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DENVER - Americans choose to serve their country in different ways, but few of us are given an opportunity to serve like Coloradan Joel Hunt.

Hunt is an Iraqi war veteran who will be competing as an alpine skier in the Sochi Paralympic games this week, but his journey to skiing was rather unconventional.

Hunt joined the U.S. army back in 1998. He served for almost 10 years including three tours in Iraq. During his service, Hunt says he was hit with several roadside bombs. When he finally came home, he was bound to a wheelchair, suffering from a traumatic brain injury, paralysis in his leg and PTSD.

"I came home [and] found myself confined to a wheelchair in 2007 after I retired," he said. "I was confined to a wheelchair more for my traumatic brain injury, my dizzy spells and blackouts."

His parents moved to Colorado from New Mexico to help Hunt rehabilitate. After some tough love, Hunt says he was "forced" to go to a traumatic brain injury camp for skiing. On December 17, 2008, Hunt hit the slopes for the first time, starting a new chapter of his life with a new passion.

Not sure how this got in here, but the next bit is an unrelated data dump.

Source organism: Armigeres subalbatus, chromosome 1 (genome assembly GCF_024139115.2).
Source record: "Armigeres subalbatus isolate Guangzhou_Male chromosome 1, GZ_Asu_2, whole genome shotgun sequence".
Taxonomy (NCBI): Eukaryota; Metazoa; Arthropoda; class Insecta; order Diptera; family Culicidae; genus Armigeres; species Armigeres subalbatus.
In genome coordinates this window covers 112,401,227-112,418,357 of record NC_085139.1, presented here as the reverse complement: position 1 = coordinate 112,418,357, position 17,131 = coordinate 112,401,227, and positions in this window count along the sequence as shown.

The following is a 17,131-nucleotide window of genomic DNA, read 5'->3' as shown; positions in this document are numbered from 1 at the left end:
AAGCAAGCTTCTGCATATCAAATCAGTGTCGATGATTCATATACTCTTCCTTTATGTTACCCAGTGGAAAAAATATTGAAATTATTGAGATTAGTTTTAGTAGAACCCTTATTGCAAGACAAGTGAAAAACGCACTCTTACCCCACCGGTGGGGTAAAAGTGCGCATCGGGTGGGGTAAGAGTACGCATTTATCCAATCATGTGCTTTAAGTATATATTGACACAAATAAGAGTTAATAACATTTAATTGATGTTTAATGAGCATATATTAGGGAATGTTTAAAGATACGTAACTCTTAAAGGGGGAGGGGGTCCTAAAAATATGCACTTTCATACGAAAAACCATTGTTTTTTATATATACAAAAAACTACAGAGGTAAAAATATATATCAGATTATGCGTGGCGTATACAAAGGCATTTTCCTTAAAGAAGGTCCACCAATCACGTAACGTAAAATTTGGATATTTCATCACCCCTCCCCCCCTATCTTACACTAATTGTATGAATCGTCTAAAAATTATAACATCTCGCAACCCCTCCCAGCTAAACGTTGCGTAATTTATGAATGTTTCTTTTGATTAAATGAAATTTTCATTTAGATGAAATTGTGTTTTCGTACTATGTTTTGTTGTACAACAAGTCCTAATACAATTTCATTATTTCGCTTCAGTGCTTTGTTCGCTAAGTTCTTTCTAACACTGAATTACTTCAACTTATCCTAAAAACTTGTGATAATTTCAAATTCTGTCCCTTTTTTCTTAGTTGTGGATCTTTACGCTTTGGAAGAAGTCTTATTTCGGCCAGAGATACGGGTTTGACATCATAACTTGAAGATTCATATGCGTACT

"Not only has [skiing] helped me feel free as a bird once I'm on the hill, it also informs [me] that I can do something without somebody's help, that I'm my own person," Hunt said.

Now just five years later, Hunt will compete on the world's stage at the Sochi Winter Paralymic Games. On the slopes, he will wear a helmet with an American flag and Purple Heart.

"Still today I say the real ones who deserve the Purple Heart are the ones who didn't make it back. All my friends who died, they've got my back on this race," Hunt said. "I'm going to represent the United States with the best run I can ever do of my life."

Hunt has used skiing and golf as ways to help other veterans heal through the Wounded Warrior Project. He's been credited in helping many vets find their ways back after serving.

Since he began skiing, Hunt says skiing has helped him physically. When he first started, he was bound to a wheelchair and on 15 different medications. Today, he's on three and no longer needs his wheelchair.

"After seeing all of the results, when I see my name in black-and-white, to the right, it says 'Country,' and I finally recognized that for once, I can fight for my country in a different form," he said. "I'm not only blessed, but I'm honored to represent the United States in Sochi."

Hunt will leave for the Sochi Paralympic Winter Games on Sunday.

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